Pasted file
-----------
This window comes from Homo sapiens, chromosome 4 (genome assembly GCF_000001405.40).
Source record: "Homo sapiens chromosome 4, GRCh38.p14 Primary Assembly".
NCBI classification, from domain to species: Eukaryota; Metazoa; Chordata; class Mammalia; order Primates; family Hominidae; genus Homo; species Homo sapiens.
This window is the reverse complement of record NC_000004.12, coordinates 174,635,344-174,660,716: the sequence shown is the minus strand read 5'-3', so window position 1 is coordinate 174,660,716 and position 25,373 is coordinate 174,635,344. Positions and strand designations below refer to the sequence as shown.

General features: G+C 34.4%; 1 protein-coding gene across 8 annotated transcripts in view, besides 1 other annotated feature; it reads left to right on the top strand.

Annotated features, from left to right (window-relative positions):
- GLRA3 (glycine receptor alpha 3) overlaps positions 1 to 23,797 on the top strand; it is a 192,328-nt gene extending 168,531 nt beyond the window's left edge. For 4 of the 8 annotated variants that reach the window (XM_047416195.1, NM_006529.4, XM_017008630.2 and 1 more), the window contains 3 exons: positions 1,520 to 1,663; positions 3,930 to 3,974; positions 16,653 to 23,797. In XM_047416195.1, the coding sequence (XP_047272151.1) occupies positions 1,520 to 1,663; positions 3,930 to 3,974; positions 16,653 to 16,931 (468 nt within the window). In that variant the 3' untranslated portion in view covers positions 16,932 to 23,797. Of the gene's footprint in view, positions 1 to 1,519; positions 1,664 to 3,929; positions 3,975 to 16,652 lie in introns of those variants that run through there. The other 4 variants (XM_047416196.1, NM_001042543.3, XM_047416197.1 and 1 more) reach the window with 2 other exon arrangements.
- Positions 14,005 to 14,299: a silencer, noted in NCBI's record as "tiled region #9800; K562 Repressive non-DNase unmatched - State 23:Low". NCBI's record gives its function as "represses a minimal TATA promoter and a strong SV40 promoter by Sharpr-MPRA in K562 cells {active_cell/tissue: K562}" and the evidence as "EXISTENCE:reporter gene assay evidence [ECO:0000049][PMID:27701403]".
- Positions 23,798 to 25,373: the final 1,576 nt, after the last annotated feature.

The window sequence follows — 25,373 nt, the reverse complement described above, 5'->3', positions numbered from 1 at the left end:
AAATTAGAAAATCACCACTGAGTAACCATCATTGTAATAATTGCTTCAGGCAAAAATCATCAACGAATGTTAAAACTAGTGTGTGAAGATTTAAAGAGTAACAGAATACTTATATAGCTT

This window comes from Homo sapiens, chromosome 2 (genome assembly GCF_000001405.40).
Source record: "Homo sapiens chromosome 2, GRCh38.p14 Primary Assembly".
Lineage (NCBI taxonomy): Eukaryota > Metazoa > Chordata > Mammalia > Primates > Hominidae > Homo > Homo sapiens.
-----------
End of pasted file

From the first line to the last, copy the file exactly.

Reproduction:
This window comes from Homo sapiens, chromosome 4 (genome assembly GCF_000001405.40).
Source record: "Homo sapiens chromosome 4, GRCh38.p14 Primary Assembly".
NCBI classification, from domain to species: Eukaryota; Metazoa; Chordata; class Mammalia; order Primates; family Hominidae; genus Homo; species Homo sapiens.
This window is the reverse complement of record NC_000004.12, coordinates 174,635,344-174,660,716: the sequence shown is the minus strand read 5'-3', so window position 1 is coordinate 174,660,716 and position 25,373 is coordinate 174,635,344. Positions and strand designations below refer to the sequence as shown.

General features: G+C 34.4%; 1 protein-coding gene across 8 annotated transcripts in view, besides 1 other annotated feature; it reads left to right on the top strand.

Annotated features, from left to right (window-relative positions):
- GLRA3 (glycine receptor alpha 3) overlaps positions 1 to 23,797 on the top strand; it is a 192,328-nt gene extending 168,531 nt beyond the window's left edge. For 4 of the 8 annotated variants that reach the window (XM_047416195.1, NM_006529.4, XM_017008630.2 and 1 more), the window contains 3 exons: positions 1,520 to 1,663; positions 3,930 to 3,974; positions 16,653 to 23,797. In XM_047416195.1, the coding sequence (XP_047272151.1) occupies positions 1,520 to 1,663; positions 3,930 to 3,974; positions 16,653 to 16,931 (468 nt within the window). In that variant the 3' untranslated portion in view covers positions 16,932 to 23,797. Of the gene's footprint in view, positions 1 to 1,519; positions 1,664 to 3,929; positions 3,975 to 16,652 lie in introns of those variants that run through there. The other 4 variants (XM_047416196.1, NM_001042543.3, XM_047416197.1 and 1 more) reach the window with 2 other exon arrangements.
- Positions 14,005 to 14,299: a silencer, noted in NCBI's record as "tiled region #9800; K562 Repressive non-DNase unmatched - State 23:Low". NCBI's record gives its function as "represses a minimal TATA promoter and a strong SV40 promoter by Sharpr-MPRA in K562 cells {active_cell/tissue: K562}" and the evidence as "EXISTENCE:reporter gene assay evidence [ECO:0000049][PMID:27701403]".
- Positions 23,798 to 25,373: the final 1,576 nt, after the last annotated feature.

The window sequence follows — 25,373 nt, the reverse complement described above, 5'->3', positions numbered from 1 at the left end:
AAATTAGAAAATCACCACTGAGTAACCATCATTGTAATAATTGCTTCAGGCAAAAATCATCAACGAATGTTAAAACTAGTGTGTGAAGATTTAAAGAGTAACAGAATACTTATATAGCTT

This window comes from Homo sapiens, chromosome 2 (genome assembly GCF_000001405.40).
Source record: "Homo sapiens chromosome 2, GRCh38.p14 Primary Assembly".
Lineage (NCBI taxonomy): Eukaryota > Metazoa > Chordata > Mammalia > Primates > Hominidae > Homo > Homo sapiens.